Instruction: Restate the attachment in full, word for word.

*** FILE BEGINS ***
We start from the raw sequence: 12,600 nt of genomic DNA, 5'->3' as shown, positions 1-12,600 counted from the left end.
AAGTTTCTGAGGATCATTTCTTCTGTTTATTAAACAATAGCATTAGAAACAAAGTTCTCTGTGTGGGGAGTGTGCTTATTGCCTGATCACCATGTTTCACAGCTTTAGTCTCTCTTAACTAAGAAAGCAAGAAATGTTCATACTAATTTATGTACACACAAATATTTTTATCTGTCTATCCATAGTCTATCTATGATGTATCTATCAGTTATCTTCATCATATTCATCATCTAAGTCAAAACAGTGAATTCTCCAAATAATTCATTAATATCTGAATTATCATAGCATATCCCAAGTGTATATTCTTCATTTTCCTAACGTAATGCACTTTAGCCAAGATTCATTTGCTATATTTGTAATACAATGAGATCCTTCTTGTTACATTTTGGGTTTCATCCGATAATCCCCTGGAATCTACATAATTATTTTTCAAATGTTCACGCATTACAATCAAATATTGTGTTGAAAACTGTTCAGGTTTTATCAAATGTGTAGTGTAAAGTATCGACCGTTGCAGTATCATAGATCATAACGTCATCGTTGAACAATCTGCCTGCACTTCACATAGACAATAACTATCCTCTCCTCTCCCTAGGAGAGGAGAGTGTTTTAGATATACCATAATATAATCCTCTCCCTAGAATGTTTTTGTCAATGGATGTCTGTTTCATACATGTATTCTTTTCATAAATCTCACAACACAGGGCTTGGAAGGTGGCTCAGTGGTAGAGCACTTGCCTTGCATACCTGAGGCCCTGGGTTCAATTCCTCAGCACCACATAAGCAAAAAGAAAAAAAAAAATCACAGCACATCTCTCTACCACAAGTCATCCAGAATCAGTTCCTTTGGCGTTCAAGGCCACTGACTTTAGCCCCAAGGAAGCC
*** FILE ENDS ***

We start from the raw sequence: 12,600 nt of genomic DNA, 5'->3' as shown, positions 1-12,600 counted from the left end.
AAGTTTCTGAGGATCATTTCTTCTGTTTATTAAACAATAGCATTAGAAACAAAGTTCTCTGTGTGGGGAGTGTGCTTATTGCCTGATCACCATGTTTCACAGCTTTAGTCTCTCTTAACTAAGAAAGCAAGAAATGTTCATACTAATTTATGTACACACAAATATTTTTATCTGTCTATCCATAGTCTATCTATGATGTATCTATCAGTTATCTTCATCATATTCATCATCTAAGTCAAAACAGTGAATTCTCCAAATAATTCATTAATATCTGAATTATCATAGCATATCCCAAGTGTATATTCTTCATTTTCCTAACGTAATGCACTTTAGCCAAGATTCATTTGCTATATTTGTAATACAATGAGATCCTTCTTGTTACATTTTGGGTTTCATCCGATAATCCCCTGGAATCTACATAATTATTTTTCAAATGTTCACGCATTACAATCAAATATTGTGTTGAAAACTGTTCAGGTTTTATCAAATGTGTAGTGTAAAGTATCGACCGTTGCAGTATCATAGATCATAACGTCATCGTTGAACAATCTGCCTGCACTTCACATAGACAATAACTATCCTCTCCTCTCCCTAGGAGAGGAGAGTGTTTTAGATATACCATAATATAATCCTCTCCCTAGAATGTTTTTGTCAATGGATGTCTGTTTCATACATGTATTCTTTTCATAAATCTCACAACACAGGGCTTGGAAGGTGGCTCAGTGGTAGAGCACTTGCCTTGCATACCTGAGGCCCTGGGTTCAATTCCTCAGCACCACATAAGCAAAAAGAAAAAAAAAAATCACAGCACATCTCTCTACCACAAGTCATCCAGAATCAGTTCCTTTGGCGTTCAAGGCCACTGACTTTAGCCCCAAGGAAGCC